10 Mistakes: My Dilemma

This is one of a series of 12 posts that will show you how to take full advantage of the business-building power of the Internet and not get left behind as your prospects shift from using the Yellow Pages to the Internet to find a martial art school. Click here to view the first post and to access links to the others. 

My dilemma – do I do what my client asks or what I think is right?

Now that you know the ten reasons why 99% of local-business websites are a total waste of time and money, let me tell you a brief story abut a dilemma I faced in late 2007.

One of my clients was organizing a national conference for local business owners. The focus of the conference was on business growth, so he had decided to include a two-hour session on how to develop and maintain an Internet website.

He and I had worked together for several years and I had helped him expand his business pretty dramatically. Part of this work included developing and maintaining his website, so he was aware that I knew a thing or two about the Internet.

As a result, I was his first choice to give the Internet presentation at his conference.

After we had done so much work together, you can imagine his surprise when I told him I wouldn’t do it.

See, I had been in this situation before. I had given plenty of presentations about developing and maintaining a website and the results had always been the same.

Do you know what these results were? Let me give you a bit more detail about my experiences with these presentations and I bet you’ll be able to make a pretty good guess.

Here is an outline of the normal course of events:

  • I worked my tail off to put together a presentation that explained EXACTLY how to develop and maintain a website that would get lots of traffic and convert that traffic to lots of interested leads.
  • I flew to the meeting destination and spent two miserable nights at some fancy hotel (business travel lost its luster years ago after spending three years as the global marketing director for a large medical device company).
  • I gave the presentation with all of the energy and clarity I could muster – with the audience of business owners taking copious notes. Again, my presentations explained EXACTLY what was required to have a successful Internet presence.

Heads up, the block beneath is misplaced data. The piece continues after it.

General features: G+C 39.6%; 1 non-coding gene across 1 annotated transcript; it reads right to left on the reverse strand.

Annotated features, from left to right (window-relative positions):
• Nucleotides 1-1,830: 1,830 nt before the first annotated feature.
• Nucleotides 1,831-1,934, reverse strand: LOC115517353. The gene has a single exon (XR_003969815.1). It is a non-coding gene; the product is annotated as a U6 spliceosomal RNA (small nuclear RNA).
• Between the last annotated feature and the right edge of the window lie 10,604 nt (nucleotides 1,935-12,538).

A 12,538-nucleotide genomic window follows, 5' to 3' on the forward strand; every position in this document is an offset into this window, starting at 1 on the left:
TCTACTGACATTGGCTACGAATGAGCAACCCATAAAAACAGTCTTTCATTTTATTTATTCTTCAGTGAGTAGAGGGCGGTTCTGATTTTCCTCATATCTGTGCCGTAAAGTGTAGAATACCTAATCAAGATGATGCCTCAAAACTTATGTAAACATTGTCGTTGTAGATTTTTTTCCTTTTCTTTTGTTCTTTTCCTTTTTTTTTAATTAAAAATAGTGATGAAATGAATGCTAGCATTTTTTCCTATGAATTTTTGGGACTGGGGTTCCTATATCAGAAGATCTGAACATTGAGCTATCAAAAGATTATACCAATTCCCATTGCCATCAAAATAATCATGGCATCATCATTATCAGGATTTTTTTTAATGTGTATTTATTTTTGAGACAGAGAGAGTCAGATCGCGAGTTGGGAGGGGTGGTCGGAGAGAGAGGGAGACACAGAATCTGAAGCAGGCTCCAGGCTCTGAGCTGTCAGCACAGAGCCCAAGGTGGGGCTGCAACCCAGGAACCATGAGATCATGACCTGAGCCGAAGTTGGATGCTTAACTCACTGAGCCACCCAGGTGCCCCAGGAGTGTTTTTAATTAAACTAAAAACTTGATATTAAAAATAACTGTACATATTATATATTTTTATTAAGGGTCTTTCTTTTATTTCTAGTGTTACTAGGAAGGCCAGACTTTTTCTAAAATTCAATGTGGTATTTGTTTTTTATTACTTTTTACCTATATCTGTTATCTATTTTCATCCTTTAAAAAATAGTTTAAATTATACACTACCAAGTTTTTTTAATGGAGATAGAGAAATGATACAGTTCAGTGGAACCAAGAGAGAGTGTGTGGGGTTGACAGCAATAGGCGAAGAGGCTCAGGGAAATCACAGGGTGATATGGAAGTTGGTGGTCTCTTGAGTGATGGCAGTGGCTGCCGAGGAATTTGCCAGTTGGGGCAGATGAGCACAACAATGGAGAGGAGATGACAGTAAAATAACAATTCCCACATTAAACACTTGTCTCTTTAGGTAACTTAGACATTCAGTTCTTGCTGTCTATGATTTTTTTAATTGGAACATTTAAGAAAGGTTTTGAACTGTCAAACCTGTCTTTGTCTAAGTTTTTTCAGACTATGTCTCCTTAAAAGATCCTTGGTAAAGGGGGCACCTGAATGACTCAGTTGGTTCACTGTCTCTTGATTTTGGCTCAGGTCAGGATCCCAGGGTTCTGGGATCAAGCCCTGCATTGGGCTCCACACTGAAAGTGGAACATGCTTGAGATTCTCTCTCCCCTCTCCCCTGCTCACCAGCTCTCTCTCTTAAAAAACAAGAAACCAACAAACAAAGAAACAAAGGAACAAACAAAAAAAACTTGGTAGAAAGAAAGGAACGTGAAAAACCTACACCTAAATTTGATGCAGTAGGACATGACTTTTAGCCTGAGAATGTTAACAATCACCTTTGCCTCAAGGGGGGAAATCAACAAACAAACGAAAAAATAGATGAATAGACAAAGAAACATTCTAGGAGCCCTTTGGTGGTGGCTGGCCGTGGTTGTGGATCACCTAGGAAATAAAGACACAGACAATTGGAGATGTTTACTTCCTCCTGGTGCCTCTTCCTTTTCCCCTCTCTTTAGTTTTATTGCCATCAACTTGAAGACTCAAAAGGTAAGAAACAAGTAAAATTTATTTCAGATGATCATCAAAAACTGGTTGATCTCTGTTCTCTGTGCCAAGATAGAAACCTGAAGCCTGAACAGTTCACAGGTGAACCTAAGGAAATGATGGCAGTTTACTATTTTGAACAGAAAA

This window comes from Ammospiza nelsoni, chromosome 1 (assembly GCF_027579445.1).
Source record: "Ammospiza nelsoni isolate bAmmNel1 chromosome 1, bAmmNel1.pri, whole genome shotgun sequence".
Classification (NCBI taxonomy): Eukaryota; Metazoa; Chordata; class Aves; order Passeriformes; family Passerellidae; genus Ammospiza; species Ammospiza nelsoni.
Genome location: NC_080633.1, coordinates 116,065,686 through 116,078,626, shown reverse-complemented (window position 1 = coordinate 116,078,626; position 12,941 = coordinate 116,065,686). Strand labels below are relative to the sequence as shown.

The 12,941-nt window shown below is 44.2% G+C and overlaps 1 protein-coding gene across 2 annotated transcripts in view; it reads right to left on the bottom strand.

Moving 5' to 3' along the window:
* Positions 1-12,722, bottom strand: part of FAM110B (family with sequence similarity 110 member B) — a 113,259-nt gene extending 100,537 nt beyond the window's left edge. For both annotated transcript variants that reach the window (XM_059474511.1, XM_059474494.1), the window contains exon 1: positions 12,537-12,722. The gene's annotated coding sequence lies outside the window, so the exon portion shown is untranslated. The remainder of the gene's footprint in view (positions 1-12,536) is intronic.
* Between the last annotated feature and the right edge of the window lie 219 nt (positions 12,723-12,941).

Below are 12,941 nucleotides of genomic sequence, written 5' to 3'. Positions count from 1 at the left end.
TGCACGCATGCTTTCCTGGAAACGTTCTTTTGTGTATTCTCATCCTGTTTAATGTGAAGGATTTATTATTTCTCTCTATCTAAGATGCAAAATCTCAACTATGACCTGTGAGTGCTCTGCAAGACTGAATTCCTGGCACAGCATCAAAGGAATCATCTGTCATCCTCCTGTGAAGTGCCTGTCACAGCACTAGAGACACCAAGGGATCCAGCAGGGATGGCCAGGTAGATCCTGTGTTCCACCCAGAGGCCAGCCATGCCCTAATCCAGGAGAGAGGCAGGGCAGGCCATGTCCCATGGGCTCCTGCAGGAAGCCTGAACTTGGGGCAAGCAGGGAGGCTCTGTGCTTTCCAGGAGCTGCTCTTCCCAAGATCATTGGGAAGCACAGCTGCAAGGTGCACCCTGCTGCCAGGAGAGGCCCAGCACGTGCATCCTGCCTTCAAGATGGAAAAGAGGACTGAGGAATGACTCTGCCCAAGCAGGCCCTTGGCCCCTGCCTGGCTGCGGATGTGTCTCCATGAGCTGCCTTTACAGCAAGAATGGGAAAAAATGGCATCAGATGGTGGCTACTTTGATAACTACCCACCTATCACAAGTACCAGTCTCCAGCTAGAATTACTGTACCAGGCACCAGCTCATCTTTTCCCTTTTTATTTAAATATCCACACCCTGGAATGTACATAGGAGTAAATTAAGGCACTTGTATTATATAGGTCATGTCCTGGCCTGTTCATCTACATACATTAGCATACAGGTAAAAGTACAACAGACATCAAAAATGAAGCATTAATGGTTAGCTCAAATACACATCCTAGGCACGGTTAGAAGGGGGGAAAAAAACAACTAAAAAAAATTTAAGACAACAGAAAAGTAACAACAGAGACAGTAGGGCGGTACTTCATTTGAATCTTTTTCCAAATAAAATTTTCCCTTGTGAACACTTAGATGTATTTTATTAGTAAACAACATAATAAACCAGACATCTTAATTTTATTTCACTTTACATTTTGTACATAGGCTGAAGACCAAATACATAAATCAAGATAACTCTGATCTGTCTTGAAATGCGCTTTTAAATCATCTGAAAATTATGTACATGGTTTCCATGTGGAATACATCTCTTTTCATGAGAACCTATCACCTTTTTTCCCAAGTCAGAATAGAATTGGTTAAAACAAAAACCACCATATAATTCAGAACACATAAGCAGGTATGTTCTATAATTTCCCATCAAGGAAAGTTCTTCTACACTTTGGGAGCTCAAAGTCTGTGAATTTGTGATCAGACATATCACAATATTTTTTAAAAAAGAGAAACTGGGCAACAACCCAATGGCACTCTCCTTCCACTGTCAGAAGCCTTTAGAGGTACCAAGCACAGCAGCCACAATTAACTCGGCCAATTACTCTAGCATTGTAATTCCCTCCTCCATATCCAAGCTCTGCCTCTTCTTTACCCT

• The meeting ended and everyone went back home to run their businesses (and dig themselves out from the pile of work that accumulated when they were gone).

What do you think happened from there? Here’s what you would hope these business owners would do:

  • Interview a bunch of web developers and professional copywriters to find a team who seemed to know what they were doing
  • Review with the team they selected what they had learned from me
  • Put together a project plan to get the website done in a timely manner and at a reasonable cost
  • Manage the project to completion, referring regularly to their notes from the presentation to ensure that mistakes weren’t being made
  • Put in place an ongoing effort to do on-site SEO, off-site search marketing and site maintenance

So, what do you think? Did all of the business owners go home and take these steps?

Do you think any of them did?

If you are a local business owner or franchisor, you know the answer. No small business owner on the planet has the time, interest or energy do any of this stuff.

Therefore, what were the results of all the hassle and hard work?


Sure, there might have been a few who realized they absolutely MUST have a website (given the explosion of Internet search). And these few might have found some web developer and try to communicate to this person what they had learned from me.

However, I’m sure their experience went something like this:

  • The person hired would share their biases (“You really need to use this cool technology;” “You need to spend a bunch of money on a fancy graphics”)
  • The conversation would deteriorate into the use of a bunch of incomprehensible technical jargon
  • The business owner would get hopelessly confused
  • The priorities would shift away from Traffic and Conversions to whatever the web developers biases were
  • The business owner would be tasked with writing all of the content
  • Traffic generation tasks would be put off for sometime in the future
  • The entire project would cost much more than it should

The end result – another website that is a total waste of time and money.

So, given these previous experiences, I had a BIG dilemma. Did I just do what my client asked or did I reject his request?

Well, at the end of the day, I just couldn’t get myself to accept my client’s invitation to present at his conference. I knew it would be a big waste of my time and the conference attendee’s time. In addition, I was worried that my presentation might just create a lot of frustration – where the local business owners knew they HAD to so something but didn’t have the time, interest, or energy to do it.

Given that he was such a good client, I felt an obligation to search for another option.

Here is what I found — a technology that could be used to create a world-class online system for my client and then duplicated for other businesses in my client’s niche in other geographic locations.

So, my client and my company used this technology to do just that. It required thousands of dollars of investment and well as hiring some very specialized talent, but the results were worth it.

I could now go to the conference and offer something with real value rather than just a bunch of empty words. And, the conference attendees saw that value — 19 of 20 purchased the online system we had developed.

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